Length max. 10,185 m
Hull length 9,252 m
Length at waterline 8,71 m
Beam max. 3,22 m
Draft 1,9 m
Airdraft (incl. 1m antenna) 14,220 m
Unladen weight 3300 kg
Ballast 1140 kg
Mainsail 30,15 m²
Genoa 23,47 m²
Genaker 75 m²
J 3,58 m
P 12,05 m
E 4,13 m
NEW 310 – A MULTI-DIMENSIONAL SAILING BOAT
Elan Marine is proud to present a completely new entry model in the sailing boats range for year 2010. The new 310 – featuring a unique combination of twin-rudder steering and T-bulb keel, both not-so-often seen on similar sized boats – marks a giant leap forward for Slovenian boat-building company.
It is sometimes presumed that the smallest boat in a range is the least important to a Builder. But then again, it is possible to presume many other things in life that prove to be quite wrong. The new Elan 310 is a case in point – the smallest model of the Elan range it might be but it is one borne out of intense effort and scrutiny. Not only will it serve as first rung of the ladder to the Elan range – a lure to tempt new owners into on-going Elan ownership – but as a boat conceived in the economic turmoil of the global recession it is intended to serve as more than just a so-called ‘starter’ boat.
As such, it is a multi-dimensional project. Researched and developed with the demanding needs in mind, is at one level designed to be sufficiently easy to sail to carry the badge of beginner’s boat, but at another it is sophisticated enough in its sailing qualities to convince passionate sailors that here is an affordable boat that gives them the performance and general scope they might expect to find in a much bigger and more expensive boat. For them it represents an opportunity to meet their desires now without awaiting an economic climate change to unlock their access to the bigger boat they might have thought they needed.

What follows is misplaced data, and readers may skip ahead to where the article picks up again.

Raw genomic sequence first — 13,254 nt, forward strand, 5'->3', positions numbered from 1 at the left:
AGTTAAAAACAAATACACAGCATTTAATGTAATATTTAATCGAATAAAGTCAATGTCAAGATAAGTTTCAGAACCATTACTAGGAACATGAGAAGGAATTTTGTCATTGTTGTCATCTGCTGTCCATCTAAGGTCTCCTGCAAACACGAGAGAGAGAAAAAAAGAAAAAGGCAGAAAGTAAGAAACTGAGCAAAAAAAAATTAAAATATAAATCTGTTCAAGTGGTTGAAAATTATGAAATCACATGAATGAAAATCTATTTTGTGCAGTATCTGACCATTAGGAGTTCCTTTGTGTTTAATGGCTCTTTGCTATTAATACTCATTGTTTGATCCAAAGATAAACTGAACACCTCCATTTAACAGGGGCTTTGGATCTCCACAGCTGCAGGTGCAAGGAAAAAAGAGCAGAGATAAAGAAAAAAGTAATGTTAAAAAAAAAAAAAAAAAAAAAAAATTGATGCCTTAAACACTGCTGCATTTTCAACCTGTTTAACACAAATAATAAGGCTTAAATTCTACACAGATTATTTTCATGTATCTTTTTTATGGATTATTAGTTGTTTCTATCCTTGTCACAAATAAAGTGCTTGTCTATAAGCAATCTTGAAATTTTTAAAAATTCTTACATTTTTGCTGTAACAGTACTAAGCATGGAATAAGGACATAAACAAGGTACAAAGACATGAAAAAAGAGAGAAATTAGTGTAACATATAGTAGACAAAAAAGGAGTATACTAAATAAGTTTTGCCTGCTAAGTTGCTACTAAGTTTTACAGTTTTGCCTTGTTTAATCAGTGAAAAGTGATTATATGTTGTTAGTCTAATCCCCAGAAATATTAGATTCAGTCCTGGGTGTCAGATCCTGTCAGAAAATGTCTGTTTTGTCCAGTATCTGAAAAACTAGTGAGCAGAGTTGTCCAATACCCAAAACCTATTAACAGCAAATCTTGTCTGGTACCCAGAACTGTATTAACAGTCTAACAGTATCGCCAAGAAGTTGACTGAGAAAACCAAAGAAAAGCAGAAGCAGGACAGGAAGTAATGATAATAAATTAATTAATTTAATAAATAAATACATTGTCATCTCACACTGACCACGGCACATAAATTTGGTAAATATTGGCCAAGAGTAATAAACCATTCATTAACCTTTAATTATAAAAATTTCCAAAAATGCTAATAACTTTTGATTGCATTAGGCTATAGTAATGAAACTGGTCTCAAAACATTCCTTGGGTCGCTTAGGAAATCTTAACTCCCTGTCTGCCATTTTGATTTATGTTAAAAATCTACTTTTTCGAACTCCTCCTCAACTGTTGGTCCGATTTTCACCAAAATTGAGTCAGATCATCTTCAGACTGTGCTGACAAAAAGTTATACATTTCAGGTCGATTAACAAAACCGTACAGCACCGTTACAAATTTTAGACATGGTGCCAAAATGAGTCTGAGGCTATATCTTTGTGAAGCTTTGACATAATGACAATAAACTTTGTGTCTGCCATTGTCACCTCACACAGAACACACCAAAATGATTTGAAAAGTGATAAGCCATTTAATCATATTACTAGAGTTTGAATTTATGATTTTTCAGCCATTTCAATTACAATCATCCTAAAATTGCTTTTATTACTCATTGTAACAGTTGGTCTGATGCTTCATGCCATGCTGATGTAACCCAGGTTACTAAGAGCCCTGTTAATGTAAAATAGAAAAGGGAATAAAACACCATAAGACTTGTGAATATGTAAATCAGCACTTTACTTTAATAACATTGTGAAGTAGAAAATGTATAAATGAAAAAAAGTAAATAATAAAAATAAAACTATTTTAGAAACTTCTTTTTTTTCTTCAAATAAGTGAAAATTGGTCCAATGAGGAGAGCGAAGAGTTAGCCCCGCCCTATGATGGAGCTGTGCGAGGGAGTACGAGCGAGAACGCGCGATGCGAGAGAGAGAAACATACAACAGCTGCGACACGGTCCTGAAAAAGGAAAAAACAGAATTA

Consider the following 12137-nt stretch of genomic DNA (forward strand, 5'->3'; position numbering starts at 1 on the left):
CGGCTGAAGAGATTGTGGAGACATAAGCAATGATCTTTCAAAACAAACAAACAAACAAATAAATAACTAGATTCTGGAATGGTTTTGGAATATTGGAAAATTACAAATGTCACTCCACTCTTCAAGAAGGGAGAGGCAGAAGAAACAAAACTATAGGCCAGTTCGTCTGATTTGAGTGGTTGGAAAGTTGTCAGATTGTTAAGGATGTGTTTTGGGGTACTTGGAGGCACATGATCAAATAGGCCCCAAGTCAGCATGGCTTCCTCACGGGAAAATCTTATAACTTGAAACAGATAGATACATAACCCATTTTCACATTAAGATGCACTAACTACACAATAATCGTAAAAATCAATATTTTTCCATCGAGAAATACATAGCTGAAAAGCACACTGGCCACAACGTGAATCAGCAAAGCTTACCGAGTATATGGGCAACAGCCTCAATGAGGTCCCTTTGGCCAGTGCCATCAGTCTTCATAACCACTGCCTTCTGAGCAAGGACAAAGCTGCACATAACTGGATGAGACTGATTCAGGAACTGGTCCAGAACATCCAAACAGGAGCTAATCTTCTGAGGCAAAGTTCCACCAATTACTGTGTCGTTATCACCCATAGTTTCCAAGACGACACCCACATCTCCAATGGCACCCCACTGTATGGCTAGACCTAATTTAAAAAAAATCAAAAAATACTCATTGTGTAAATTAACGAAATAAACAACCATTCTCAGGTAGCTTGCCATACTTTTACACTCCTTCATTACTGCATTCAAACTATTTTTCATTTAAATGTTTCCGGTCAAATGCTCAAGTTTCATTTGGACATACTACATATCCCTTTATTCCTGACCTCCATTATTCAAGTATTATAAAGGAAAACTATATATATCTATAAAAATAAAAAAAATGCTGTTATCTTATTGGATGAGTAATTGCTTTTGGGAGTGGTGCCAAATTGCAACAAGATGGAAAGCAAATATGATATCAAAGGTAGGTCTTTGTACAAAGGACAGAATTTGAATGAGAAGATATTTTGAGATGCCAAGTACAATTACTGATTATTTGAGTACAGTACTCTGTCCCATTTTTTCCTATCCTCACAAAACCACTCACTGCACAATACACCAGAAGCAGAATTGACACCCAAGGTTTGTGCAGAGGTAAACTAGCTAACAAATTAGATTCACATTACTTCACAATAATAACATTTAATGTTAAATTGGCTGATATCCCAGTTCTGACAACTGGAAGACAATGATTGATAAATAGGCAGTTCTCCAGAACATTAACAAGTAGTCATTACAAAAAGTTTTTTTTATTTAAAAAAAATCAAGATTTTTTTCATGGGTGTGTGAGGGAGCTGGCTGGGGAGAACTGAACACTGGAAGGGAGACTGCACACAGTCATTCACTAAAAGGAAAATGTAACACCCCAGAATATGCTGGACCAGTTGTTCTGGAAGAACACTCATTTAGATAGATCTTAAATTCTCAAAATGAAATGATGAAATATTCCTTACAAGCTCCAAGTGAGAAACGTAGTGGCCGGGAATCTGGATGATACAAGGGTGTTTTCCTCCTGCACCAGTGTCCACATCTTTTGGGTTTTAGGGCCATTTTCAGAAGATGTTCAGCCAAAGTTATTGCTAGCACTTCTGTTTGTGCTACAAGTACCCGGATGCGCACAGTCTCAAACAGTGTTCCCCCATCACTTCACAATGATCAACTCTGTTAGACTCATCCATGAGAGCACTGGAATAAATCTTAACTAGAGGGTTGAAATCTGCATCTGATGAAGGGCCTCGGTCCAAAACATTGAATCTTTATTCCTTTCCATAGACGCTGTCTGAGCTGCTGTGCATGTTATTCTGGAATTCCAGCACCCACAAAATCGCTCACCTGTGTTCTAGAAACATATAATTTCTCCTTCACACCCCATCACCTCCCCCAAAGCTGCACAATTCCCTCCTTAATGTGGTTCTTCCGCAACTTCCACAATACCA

Why so? Well, to begin with the Elan 310 still subscribes to the core Elan ethos of wholesome cruiser/racer with excellent resale potential, so one economic criterion is met; however, on top of that there is a level of simplicity that adds lightness, as the expression goes, reducing build weight relative to the boat’s significant waterline length. And with a hull form that takes advantage of the twin-rudder concept the boat is able to have very powerful aft sections, increasing transverse waterplane inertia and giving the boat the sailing stability, performance and comfort of a much larger boat.
Hand in hand with this, the 310’s T-Bulb keel lowers the ballast centre of gravity significantly, again allowing a reduction of displacement for a given level of stability. Compared, for example, with the Elan 31 which the 310 replaces, the non-dimensionalised ratio of displacement:length shows a marked difference in sailing characteristics – the 310 should clock in at about 158 to the old 31’s 197. And this number is achieved at a similar level of stability to the 31.
So the 310 should offer sparkling performance, but one that can be realised in a short-handed crew context. This is in line with the growing interest in shorthanded events across Europe, but also in line with the reality that user-friendliness has no downside in whatever sense. With a spacious cockpit layout that is designed for sailing efficiency the boat just develops the feel of a larger boat, with still sufficient interior comfort to fly the cruising flag and protect that vital resale value.
We are very excited about the new 310 and feel confident that this boat will fulfil its multidimensional mission and fulfil the needs of experienced sailors as well as newcomers – easy to sail, easy to run and, in due course, easy to move on.